lists  /  announce  owl-users  owl-dev  john-users  john-dev  passwdqc-users  yescrypt  popa3d-users  /  oss-security  kernel-hardening  musl  sabotage  tlsify  passwords  /  crypt-dev  xvendor  /  Bugtraq  Full-Disclosure  linux-kernel  linux-netdev  linux-ext4  linux-hardening  PHC 
Open Source and information security mailing list archives
Hash Suite: Windows password security audit tool. GUI, reports in PDF.
[<prev] [next>] [<thread-prev] [thread-next>] [day] [month] [year] [list]
Date:   Thu, 16 Jan 2020 21:23:32 +0000
From:   Tom Parkin <>
To:     Guillaume Nault <>
Cc:     Ridge Kennedy <>,
Subject: Re: [PATCH net] l2tp: Allow duplicate session creation with UDP

On  Thu, Jan 16, 2020 at 20:05:56 +0100, Guillaume Nault wrote:
> On Thu, Jan 16, 2020 at 01:12:24PM +0000, Tom Parkin wrote:
> > I agree with you about the possibility for cross-talk, and I would
> > welcome l2tp_ip/ip6 doing more validation.  But I don't think we should
> > ditch the global list.
> > 
> > As per the RFC, for L2TPv3 the session ID should be a unique
> > identifier for the LCCE.  So it's reasonable that the kernel should
> > enforce that when registering sessions.
> > 
> I had never thought that the session ID could have global significance
> in L2TPv3, but maybe that's because my experience is mostly about
> L2TPv2. I haven't read RFC 3931 in detail, but I can't see how
> restricting the scope of sessions to their parent tunnel would conflict
> with the RFC.

Sorry Guillaume, I responded to your other mail without reading this

I gave more detail in my other response: it boils down to how RFC 3931
changes the use of IDs in the L2TP header.  Data packets for IP or UDP
only contain the 32-bit session ID, and hence this must be unique to
the LCCE to allow the destination session to be successfully

> > When you're referring to cross-talk, I wonder whether you have in mind
> > normal operation or malicious intent?  I suppose it would be possible
> > for someone to craft session data packets in order to disrupt a
> > session.
> > 
> What makes me uneasy is that, as soon as the l2tp_ip or l2tp_ip6 module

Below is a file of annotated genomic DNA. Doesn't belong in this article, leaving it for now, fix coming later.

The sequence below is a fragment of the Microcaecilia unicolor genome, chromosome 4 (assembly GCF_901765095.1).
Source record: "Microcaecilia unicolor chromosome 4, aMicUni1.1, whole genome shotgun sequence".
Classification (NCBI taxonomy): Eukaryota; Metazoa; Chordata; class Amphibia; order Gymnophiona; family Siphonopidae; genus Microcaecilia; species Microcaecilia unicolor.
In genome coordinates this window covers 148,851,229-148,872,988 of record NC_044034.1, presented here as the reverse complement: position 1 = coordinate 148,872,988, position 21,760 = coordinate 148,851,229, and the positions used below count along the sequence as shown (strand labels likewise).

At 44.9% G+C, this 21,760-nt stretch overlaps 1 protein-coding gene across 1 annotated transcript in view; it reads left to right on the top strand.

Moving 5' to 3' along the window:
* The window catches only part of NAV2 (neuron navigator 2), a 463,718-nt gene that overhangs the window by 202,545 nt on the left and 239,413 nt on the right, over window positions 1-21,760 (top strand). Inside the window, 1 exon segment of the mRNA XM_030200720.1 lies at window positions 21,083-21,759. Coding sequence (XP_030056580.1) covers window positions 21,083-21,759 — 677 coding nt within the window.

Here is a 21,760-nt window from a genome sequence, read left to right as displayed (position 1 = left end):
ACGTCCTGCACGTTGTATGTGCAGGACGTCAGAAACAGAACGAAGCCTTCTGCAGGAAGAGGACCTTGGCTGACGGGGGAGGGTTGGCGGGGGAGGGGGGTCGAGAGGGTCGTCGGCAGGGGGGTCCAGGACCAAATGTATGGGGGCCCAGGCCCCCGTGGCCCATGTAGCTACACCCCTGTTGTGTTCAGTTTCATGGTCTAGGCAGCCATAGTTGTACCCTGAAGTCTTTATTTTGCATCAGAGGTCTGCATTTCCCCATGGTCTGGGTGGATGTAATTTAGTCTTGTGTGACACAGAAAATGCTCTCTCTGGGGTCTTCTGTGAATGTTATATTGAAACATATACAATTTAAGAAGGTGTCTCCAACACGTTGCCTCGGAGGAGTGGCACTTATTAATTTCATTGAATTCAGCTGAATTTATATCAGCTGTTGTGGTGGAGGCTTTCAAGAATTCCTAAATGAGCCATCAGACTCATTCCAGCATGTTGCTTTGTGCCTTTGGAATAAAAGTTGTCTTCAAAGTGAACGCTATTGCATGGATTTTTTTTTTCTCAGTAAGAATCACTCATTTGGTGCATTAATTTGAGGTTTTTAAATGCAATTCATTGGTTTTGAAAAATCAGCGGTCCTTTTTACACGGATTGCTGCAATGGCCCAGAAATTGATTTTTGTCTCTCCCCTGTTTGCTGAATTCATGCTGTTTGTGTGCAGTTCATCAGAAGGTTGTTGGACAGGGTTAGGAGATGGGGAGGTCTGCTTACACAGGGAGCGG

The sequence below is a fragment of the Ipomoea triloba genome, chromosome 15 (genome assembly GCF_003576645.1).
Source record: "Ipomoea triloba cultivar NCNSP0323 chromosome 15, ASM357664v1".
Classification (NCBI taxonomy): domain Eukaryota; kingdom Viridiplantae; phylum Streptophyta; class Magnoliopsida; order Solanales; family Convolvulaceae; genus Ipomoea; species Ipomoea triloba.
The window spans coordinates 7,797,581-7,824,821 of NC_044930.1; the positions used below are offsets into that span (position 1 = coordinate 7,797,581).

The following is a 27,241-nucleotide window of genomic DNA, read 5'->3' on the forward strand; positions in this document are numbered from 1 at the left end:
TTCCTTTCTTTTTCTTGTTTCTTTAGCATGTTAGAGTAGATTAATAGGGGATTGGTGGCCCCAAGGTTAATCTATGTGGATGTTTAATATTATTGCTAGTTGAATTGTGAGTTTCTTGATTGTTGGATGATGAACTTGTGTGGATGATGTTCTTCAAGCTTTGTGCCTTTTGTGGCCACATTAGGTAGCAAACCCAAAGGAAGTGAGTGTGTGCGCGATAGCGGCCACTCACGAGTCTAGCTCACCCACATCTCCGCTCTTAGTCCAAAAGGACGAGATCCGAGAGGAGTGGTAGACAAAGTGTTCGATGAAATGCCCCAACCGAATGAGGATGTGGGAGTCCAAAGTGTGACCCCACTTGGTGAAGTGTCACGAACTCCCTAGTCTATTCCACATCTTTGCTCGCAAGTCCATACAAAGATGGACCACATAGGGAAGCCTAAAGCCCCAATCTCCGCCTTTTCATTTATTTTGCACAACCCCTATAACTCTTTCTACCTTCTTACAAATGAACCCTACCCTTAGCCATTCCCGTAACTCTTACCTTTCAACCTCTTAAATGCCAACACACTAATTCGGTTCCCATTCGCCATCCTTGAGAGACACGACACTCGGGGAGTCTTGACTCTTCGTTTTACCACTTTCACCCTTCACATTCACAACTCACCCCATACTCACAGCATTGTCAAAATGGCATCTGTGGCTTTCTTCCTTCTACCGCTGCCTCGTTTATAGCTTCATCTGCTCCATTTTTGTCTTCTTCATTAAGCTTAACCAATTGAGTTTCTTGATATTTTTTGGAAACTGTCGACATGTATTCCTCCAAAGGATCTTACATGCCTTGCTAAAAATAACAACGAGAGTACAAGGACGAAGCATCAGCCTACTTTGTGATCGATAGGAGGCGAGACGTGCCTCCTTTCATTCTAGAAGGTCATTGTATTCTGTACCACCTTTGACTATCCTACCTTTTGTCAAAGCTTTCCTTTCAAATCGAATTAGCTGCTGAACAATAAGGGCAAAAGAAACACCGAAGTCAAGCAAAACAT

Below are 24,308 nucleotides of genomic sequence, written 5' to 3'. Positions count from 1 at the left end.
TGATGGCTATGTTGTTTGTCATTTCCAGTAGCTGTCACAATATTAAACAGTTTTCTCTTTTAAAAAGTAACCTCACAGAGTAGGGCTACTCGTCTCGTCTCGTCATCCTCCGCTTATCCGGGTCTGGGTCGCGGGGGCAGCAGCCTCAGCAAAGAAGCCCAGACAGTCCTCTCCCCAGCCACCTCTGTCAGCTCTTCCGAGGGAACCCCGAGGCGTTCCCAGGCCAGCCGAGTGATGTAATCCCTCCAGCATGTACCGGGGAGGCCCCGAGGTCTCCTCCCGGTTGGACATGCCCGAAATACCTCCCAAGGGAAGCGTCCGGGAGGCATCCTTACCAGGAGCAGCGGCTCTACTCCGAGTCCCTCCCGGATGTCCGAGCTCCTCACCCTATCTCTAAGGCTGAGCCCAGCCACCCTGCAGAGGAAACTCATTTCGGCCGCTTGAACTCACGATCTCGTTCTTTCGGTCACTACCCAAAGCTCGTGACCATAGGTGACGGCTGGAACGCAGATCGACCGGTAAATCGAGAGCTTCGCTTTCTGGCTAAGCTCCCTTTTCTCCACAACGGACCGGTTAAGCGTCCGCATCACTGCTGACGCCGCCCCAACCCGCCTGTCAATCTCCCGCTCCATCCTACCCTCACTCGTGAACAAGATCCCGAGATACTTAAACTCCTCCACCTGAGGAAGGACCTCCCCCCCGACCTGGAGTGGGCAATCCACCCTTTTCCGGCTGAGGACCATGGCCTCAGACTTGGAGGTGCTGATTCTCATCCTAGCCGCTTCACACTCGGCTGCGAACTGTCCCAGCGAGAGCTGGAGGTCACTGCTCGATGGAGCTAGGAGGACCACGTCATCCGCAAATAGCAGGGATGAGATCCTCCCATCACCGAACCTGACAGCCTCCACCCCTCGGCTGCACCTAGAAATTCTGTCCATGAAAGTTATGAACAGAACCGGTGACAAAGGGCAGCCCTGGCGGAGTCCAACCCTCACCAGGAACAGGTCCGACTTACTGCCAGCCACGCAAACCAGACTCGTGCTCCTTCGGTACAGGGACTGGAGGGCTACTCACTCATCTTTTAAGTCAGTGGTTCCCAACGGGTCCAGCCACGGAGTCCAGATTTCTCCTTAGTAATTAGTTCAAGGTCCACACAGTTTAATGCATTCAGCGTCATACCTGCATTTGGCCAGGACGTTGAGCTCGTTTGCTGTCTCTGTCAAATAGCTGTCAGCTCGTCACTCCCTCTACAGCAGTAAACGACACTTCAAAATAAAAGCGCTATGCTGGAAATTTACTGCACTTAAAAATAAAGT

> is loaded, a peer can reach whatever L2TPv3 session exists on the host
> just by sending an L2TP_IP packet to it.
> I don't know how practical it is to exploit this fact, but it looks
> like it's asking for trouble.

Yes, I agree, although practically it's only a slightly easier
"exploit" than L2TP/UDP offers.

The UDP case requires a rogue packet to be delivered to the correct
socket AND have a session ID matching that of one in the associated

It's a slightly more arduous scenario to engineer than the existing
L2TPv3/IP case, but only a little.

I also don't know how practical this would be to leverage to cause

> > For normal operation, you just need to get the wrong packet on the
> > wrong socket to run into trouble of course.  In such a situation
> > having a unique session ID for v3 helps you to determine that
> > something has gone wrong, which is what the UDP encap recv path does
> > if the session data packet's session ID isn't found in the context of
> > the socket that receives it.
> Unique global session IDs might help troubleshooting, but they also
> break some use cases, as reported by Ridge. At some point, we'll have
> to make a choice, or even add a knob if necessary.

I suspect we need to reach agreement on what RFC 3931 implies before
making headway on what the kernel should ideally do.

There is perhaps room for pragmatism given that the kernel
used to be more permissive prior to dbdbc73b4478, and we weren't
inundated with reports of session ID clashes.

Download attachment "signature.asc" of type "application/pgp-signature" (489 bytes)

Powered by blists - more mailing lists